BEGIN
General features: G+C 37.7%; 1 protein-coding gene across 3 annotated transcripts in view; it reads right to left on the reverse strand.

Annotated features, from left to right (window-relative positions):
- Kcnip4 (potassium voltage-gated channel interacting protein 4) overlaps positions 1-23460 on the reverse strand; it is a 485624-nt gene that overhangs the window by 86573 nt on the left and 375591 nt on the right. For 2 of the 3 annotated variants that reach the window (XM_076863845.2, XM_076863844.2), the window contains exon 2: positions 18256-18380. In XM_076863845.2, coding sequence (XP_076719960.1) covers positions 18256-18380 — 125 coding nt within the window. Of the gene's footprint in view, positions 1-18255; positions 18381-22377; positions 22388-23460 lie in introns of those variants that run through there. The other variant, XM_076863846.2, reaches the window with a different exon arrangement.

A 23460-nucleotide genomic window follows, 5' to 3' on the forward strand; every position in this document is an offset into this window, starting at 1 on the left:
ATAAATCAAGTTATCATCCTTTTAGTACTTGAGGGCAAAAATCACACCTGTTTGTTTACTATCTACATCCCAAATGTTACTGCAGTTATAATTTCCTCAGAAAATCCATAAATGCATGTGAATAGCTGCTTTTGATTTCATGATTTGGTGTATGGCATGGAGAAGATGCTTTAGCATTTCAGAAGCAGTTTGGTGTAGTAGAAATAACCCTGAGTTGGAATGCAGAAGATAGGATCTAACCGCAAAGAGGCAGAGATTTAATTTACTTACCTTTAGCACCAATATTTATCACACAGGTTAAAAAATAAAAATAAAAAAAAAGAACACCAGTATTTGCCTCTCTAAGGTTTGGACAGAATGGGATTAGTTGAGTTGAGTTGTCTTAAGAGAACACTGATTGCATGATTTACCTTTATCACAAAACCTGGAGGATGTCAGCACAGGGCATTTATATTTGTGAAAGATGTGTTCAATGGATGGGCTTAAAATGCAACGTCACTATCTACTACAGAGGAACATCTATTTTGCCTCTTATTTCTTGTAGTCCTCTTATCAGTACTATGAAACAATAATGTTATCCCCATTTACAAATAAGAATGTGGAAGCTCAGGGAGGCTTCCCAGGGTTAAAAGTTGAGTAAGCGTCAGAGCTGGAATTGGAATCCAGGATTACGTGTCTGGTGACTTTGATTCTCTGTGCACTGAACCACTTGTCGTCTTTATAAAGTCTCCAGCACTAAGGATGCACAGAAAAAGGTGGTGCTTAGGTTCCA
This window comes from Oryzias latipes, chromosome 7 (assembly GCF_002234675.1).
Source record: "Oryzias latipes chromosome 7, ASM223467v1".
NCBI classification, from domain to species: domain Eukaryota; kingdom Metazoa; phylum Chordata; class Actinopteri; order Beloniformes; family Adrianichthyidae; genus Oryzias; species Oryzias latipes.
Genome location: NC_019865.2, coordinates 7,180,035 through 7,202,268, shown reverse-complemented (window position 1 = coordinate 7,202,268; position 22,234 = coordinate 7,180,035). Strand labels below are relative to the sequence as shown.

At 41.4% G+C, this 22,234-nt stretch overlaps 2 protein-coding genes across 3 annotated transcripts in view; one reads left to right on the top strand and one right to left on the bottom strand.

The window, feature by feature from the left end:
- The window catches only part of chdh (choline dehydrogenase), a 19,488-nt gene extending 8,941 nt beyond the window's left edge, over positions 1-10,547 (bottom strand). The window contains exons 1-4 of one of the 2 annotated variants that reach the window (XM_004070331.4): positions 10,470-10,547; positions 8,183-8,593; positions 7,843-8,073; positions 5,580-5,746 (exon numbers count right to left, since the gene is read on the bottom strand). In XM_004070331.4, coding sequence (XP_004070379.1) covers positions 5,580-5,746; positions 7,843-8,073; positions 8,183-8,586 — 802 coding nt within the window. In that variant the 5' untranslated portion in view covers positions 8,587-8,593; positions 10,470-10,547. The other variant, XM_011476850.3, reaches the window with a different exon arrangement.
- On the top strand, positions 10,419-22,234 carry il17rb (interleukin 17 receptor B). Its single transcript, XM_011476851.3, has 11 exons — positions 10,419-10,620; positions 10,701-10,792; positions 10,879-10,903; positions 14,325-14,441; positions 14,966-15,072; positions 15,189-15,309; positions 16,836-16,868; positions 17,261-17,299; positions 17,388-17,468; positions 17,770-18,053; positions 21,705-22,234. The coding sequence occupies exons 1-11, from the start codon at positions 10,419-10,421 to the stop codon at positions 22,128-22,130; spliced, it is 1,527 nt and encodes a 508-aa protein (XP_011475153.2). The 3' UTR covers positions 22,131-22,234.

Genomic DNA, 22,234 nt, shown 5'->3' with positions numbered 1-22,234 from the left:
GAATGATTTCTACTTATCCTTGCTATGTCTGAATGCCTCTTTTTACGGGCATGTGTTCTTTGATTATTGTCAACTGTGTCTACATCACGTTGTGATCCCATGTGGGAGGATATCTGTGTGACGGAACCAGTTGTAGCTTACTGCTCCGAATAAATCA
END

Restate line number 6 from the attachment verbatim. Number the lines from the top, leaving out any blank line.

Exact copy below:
This window comes from Oryzias latipes, chromosome 7 (assembly GCF_002234675.1).